terrified goose 2
In his panic, the goose squawked and stumbled across the water with something in the water following at high speed.  I was trying to convince myself there were no crocodiles or alligators in Natick, even though that's what I seemed to be seeing.

terrified goose 4
By then a small crowd had gathered. I was still taking pictures of the goose, but most people were watching the wake of the still invisible assassin. Whatever it was traveled at lightening speed, and sometimes skipped along the surface like a skimming stone.

terrified goose 5
The goose finally managed to get airborne.

broadmoor goose flying
He was still honking at the top of his lungs as he flew.

broadmoor geese flying two
His mate was right behind him, making quite a ruckus herself. I didn't look to see the predator until the birds were safely in the air. (I am as curious as the next person, but I also have a thing for taking pics of birds in flight.)

broadmoor geese flying
It turned out that the "attacker" was a pair of cavorting otters! The otters were playing - and they played a great trick. They went right underneath the goose - and I think they goosed him! The otters were adorable and agile.

swimming otter Broadmoor
I only got one blurry picture of a sleek little otter's head breaking the surface of the water, but you can clearly see that it is an otter and not a beaver or muskrat. What a show they put on for us!


Happy Thanksgiving!

Back Yard Turkeys
These Wild Turkeys visited us last fall, only a few months after we moved in. They were one of our first encounters with The Nature of Framingham. I may have posted their pictures previously, but I find the images delightful and very appropriate for Thanksgiving day.

Wild Turkey Closeup
Today, I'm very thankful that I can look out my dining room window and see a face like this one - even if it happens only once in a great while. What marvelous creatures share this corner of the world with us!

Wild Turkey
Happy Thanksgiving to all!


Robins at the River

American Robin Sudbury River
I was lucky to catch a flock of American Robins at the Sudbury River last Saturday. In the spring and summer months you see one or two at a time, but at this time of year they gather in large groups. I think this is a great picture because it captures the "essence" of an American Robin. You can clearly see the broken white eye ring, the striped throat, and the ruddy red breast.

female robin sudbury river
Most of the Robins were eating from what I think is some type of cherry tree. I recently noticed the same tree at my mothers house, but not a soul is eating those berries yet.

male robin
A good view of the black striped throats shared by both sexes.

American Robins Sudbury River
Unlike the flock of robins I saw at my house last December, these birds looked well fed and healthy.

American Robins Sudbury River
I got a series of shots of this vibrant individual.

American Robins Sudbury River
Here he is vocalizing. He may have been warning me off, but I don't think he was.

American Robins Sudbury River
A very handsome fellow!

female robin sudbury river
This typical robin's pose makes the bird appear cheerful and alert. Even their call is a happy one; it is usually described as sounding like "cheerily, cheer up, cheer up, cheerily, cheer up."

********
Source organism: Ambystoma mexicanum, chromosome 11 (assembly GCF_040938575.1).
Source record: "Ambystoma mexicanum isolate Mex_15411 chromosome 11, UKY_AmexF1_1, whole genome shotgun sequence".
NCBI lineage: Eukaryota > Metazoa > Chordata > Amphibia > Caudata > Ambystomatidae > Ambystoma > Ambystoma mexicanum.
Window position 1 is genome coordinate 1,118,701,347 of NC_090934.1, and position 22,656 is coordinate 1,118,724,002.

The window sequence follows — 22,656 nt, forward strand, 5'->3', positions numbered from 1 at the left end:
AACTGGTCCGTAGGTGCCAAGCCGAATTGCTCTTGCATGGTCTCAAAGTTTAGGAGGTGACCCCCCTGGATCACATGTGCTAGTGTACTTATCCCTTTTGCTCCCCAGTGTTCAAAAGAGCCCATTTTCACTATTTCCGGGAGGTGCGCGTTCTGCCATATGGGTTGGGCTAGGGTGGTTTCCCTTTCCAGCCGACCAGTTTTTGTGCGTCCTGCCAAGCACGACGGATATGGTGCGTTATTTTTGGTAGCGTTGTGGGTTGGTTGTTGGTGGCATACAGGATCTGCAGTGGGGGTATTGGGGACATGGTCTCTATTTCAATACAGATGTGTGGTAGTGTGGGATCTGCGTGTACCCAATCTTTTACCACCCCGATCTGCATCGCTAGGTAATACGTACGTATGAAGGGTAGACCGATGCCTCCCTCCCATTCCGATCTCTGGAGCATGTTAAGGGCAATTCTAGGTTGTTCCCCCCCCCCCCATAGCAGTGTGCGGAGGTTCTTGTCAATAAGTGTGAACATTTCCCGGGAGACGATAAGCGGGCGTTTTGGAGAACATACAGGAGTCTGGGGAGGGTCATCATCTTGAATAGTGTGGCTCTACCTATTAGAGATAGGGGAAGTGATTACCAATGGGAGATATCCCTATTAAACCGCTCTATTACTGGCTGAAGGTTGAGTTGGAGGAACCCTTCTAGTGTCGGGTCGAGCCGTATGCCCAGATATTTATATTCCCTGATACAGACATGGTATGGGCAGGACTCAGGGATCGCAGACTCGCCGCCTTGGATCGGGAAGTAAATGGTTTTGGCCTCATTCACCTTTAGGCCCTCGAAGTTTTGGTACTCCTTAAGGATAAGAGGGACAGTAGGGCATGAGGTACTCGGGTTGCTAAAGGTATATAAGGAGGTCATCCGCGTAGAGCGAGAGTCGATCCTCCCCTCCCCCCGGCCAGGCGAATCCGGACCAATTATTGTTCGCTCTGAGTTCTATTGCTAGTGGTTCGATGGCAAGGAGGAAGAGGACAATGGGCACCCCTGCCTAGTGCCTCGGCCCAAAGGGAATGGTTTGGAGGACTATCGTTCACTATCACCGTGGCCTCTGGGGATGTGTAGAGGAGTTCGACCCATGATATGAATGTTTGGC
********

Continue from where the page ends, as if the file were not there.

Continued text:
female robin sudbury river 2
I think this particular bird is a female. The female American Robin has the same coloring as the male, but is slightly duller overall.

female robin sudbury river 3
The head of a female robin is more gray than black.

male robin
Robins are abundant, but that doesn't make them common. Seen up close and personal, their striking features add up to a very beautiful bird!


Woodpeckers at the Sudbury River

downy woodpecker 1
Saturday I went to the Tennis club on Edgell Road around 9:00 AM. There was NO ONE THERE! That has never happened before - even at dawn! I snapped a picture of a Downy Woodpecker who seems VERY INTENT on his work based on his facial expression!

downy woodpecker 2
How do you like the look on his face? In a human it might be interpreted as anger. Frustration? Annoyance? Or just intensity?

downy woodpecker 3
This is a female Downy Woodpecker. Females lack the red patch at the nape.

downy woodpecker 4
Males have a red nape patch. Male Hairy Woodpeckers also have the red nape, but they are larger and have bigger bills.

red-bellied woodpecker sudbury river
I also saw Red-bellied Woodpeckers on the river bank. I believed this was a female Red-bellied woodpecker, based on the lack of red on the forehead.

red-bellied woodpecker sudbury river2
This is a bad photo, but the lack of a red forehead is much more noticeable here. Definitely a female.


The Many Shapes of Great Blue Herons

heron ready aim
I love how Great Blue Herons can assume so many different shapes.

great blue heron s-curve
The S-curve is my very favorite.

angular s curve
This is a modified, angular S-curve

neck tuck heron
With his necked fully tucked, you would never know just how long this bird can get!

GBH or Ostrich
Sometimes, a heron can look more like an Ostrich!

Red Highlights
And at times, Great Blue Herons actually appear more red than blue!

great blue heron catch
This heron fished from inside a boat - and caught a little something!
He looks pretty happy to me.

salem end heron standing
Most of the time, I get lousy shots of Great Blue Herons. This picture was taken the day after I went to Charles's pond.

salem end GBH
These last two were taken from the woods near Salem End Road bridge in Framingham. In the old days, I would have been happy just to see a GBH.

heron fleeing lake cochituate
This was taken last week at Amputee Veterans Park on Lake Cochituate. The Great Blue Heron and a family of Mallards took off as I approached.

This was the best I could get today, at the same location. In my defense, I have had little time for birding or photography this month. But I will keep searching for Great Blues whenever I can!